2.  If your friend has a baby, please visit her, call her, text her.  Bring her a dinner.  Hold her baby so she can take a shower.  She will remember it.

3.  Try not to think that the grass-is-always-greener with your new friend.  Remember that you both have challenges in your lives, even though she may be hiding hers and appears to live on easy street.  Envy makes people uncomfortable and takes away from one's generosity of spirit.

4.  Reciprocity:  If someone invites you over for a playdate, plan on returning the favor in the weeks that follow.  Playdates are easier for the mom who is the guest because her kids are so entertained by all the 'new' toys at the host's.  It can be tiring to always be the host.  (Though there are exceptions, like when my daughter still took a morning nap, our only choice was to have people over to our home for a while to play with my son).

5.  My favorite tip?  Try to get together without the kids in tow every once in a while, even if it is just a couple times a year.  You know, so you can actually finish a sentence and get to know each other.

Very new moms might read this and wonder how on earth you make some mom friends in the first place?

Here are a few ideas that have truly worked for me:

1.  Call a mom you met at preschool drop-off or pick-up who seems nice and who you think your kid might get along with and invite them over.  (Sidenote:  After being with my reserved-at-first husband for many years, I have learned that often a quiet, shy person is just that.  I try not to automatically assume someone is bitchy just because she isn't immediately Chatty Cathy).

2.  I have made new friends at the park.  Parks are for moms a what bars are for single people.  If your kids are the same age, there are many things to talk about, and you can trade numbers before you leave.  Warning:  If a mom seems competitive, know-it-all, or some other annoying trait, I have learned to never take the next step; the last thing I need is a stressful friendship.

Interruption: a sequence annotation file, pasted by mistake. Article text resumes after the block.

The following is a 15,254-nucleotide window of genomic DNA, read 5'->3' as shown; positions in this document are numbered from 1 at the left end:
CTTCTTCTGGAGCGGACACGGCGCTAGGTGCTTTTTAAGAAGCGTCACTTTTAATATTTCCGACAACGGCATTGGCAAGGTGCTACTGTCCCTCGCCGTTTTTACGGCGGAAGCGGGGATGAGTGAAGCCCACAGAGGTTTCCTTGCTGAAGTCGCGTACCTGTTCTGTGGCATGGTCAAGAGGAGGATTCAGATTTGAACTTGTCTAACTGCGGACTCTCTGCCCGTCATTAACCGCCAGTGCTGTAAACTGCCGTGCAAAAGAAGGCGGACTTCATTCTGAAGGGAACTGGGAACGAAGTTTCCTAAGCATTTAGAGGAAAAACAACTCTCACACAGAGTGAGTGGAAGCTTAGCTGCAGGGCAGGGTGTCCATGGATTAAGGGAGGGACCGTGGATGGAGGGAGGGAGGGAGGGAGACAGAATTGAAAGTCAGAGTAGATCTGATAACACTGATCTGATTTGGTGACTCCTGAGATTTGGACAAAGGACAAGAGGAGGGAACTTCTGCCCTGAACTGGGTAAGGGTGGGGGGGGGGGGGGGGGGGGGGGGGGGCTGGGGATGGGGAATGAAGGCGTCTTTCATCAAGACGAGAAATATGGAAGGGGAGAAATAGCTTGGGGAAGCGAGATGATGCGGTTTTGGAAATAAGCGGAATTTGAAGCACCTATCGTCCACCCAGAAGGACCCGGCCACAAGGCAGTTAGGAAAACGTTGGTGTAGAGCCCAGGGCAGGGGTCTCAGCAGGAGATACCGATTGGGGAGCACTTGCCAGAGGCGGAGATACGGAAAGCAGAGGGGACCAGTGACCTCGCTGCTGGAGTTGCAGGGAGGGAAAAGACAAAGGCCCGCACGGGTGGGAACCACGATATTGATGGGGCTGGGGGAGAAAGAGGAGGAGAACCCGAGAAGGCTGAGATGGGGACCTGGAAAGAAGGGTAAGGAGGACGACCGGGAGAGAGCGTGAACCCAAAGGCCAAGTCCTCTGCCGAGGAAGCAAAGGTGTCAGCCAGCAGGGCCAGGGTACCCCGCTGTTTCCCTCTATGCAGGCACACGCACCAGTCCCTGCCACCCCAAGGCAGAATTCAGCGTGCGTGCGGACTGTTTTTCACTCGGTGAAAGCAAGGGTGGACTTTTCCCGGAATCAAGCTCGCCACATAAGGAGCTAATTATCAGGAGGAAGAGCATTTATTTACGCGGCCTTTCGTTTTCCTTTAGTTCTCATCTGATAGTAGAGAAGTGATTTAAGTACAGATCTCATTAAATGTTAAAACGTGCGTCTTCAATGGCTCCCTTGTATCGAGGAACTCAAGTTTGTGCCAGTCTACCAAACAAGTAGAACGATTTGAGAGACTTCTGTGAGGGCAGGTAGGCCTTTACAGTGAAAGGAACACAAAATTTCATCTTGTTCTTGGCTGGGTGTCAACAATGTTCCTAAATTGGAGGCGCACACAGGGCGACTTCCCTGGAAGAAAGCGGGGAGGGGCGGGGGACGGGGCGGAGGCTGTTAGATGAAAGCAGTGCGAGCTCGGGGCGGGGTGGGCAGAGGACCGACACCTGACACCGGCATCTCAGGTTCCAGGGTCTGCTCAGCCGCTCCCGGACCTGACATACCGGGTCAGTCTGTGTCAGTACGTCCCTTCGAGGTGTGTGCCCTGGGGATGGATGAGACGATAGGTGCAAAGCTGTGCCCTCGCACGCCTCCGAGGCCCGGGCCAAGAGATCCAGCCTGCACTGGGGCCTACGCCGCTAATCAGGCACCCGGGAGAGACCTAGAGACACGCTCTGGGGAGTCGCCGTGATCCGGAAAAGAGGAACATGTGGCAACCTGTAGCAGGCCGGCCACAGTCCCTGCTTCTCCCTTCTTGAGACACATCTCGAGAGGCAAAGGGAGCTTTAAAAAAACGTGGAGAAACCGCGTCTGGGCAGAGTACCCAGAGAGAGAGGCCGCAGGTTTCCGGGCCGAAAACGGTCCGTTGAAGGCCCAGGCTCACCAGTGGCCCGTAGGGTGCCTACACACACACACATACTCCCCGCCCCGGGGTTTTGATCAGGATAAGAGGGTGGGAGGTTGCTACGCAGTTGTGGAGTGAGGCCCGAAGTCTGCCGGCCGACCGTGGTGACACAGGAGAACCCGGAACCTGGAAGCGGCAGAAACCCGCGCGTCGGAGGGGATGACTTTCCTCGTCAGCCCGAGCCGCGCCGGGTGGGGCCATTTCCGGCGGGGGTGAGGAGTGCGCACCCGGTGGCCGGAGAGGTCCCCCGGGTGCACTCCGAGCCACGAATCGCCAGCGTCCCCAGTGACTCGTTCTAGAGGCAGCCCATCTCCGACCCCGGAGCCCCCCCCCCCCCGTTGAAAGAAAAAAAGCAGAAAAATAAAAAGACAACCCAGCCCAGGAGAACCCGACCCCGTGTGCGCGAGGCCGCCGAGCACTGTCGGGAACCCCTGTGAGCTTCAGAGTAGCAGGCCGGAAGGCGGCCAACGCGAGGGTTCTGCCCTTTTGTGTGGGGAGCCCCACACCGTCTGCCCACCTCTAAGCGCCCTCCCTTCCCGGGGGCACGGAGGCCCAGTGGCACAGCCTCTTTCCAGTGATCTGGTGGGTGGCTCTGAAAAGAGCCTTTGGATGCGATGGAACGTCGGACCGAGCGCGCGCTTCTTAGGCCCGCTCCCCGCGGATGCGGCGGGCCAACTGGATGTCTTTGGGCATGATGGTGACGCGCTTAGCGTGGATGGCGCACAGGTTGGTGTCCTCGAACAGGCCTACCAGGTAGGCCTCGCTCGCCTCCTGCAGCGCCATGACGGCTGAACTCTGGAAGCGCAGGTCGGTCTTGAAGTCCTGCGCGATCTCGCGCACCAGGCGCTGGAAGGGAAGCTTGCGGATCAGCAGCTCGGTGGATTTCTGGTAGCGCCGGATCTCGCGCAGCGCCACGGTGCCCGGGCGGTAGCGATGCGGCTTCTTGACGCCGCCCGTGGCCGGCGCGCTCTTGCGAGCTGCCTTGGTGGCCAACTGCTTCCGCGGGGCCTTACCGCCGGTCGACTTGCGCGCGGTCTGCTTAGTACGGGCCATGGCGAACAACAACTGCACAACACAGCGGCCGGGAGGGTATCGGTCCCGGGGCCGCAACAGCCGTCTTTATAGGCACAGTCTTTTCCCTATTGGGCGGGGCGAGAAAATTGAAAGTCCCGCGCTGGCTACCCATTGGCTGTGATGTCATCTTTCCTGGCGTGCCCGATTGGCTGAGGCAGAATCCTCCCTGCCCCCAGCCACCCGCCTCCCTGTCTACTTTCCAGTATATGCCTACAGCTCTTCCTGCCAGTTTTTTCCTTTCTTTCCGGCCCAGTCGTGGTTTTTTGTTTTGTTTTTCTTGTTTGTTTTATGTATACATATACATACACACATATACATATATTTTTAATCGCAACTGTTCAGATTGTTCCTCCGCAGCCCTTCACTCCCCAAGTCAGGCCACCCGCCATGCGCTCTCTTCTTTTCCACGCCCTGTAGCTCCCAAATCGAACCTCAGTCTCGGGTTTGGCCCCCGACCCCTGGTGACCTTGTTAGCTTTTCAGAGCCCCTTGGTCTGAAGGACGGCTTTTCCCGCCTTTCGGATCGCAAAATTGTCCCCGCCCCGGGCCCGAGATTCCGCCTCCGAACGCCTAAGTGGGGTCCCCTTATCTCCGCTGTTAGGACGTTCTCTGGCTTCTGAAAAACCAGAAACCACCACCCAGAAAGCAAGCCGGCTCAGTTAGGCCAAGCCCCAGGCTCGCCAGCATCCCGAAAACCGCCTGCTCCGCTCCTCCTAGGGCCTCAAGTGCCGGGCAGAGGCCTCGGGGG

3.  The children's sections at libraries are also SAHM hot spots.  I encourage you to approach the disheveled, frazzled mom to approach-- she will probably be funnier, nicer, and a lot more real with you.  Lesson:  the more frantic (ha!) she seems, the better partner in crime comrade she will likely be.

What are your best friend-making and keeping tips?  I'm sure I can always learn more.

~Frantic Mama

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Sunday, June 1, 2014

Frantic Mama Vent on Mommy Amnesia

I haven't aired any frustrations related to Motherhood recently, so now feels like a good time to do so.  Here is my latest and greatest annoyance:

Moms who COMPLETELY FORGET how hard it is to have young children.

My son just turned 4.  My daughter will be 2 in a few months.  Every second of my day right now is busy, and it starts very early.  If one of them is happy, the other one is likely crying, pooping, or about to take the happy one's toy.  If one is sleeping (and only one of them does so during the day now), the other one wants NEEDS my undivided attention.

So, moms with older/school-age kids who ask to meet us at the park or go on some other complicated outing?  No.  No, thank you.  Because I know what will happen there:  You will be there with your 5 year old (or older) kid, sitting on a bench waving happily to her, or perhaps pushing her on the swing.  I, however, will be chasing around my toddler in a sweat, as she tries to put everything in her mouth, repeatedly falls down, attempts climbs up the slide while bigger kids are coming down; my preschooler will be pulling at me the whole time to A.  Go Home.  or  B. get me to play with him/chase him/go down the slide with him.  Therefore, you and I will have little or no interaction while at the park.  Unless you are fully prepared to help me with these endeavors, again, thanks but no thanks.  Because I also know that I will end up leaving the park feeling hot, dirty, and exhausted.  My kids will too.  And then I will feel bad about myself for many, many reasons.

(Not my baby, but I ask you: How do people forget how stressful the sound of one's own baby crying  is?)

In sum:

I do not understand how people forget what it is like to have your days completely ruled by the whims, moods, and appetites of young babies.  (Related rant: don't ask me in passing a nonchalant "how it's going?" while one baby is crying on my hip to be put down while the other one is taking his shoes off on the way to the car.  Because it's going.  It's going hard).

There are moments of exquisite joy, cuteness, and fun every single day with my little ones, but there are more, longer moments where I am tired and need a break and could use the extra hands of that friend who has time and hands to offer.

I am taking a self-imposed oath right now that I will reach out to new moms when my kids are the older ones, when I have a chance to breathe.  I will show up ready to change diapers, take a walk with you, or watch Dora with your kids.  I will most certainly not ask you to meet me and my future 6 year old at a park on a hot day, just to watch you chase your toddlers around while I sip iced coffee on the bench.

~Frantic Mama

P.S.  I do have a couple of friends with older or fewer children who have been enormously helpful and supportive of me the last year or two, and I completely appreciate them.  But it is rare.

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I am honored to contribute to:  Mamalode and What the Flicka?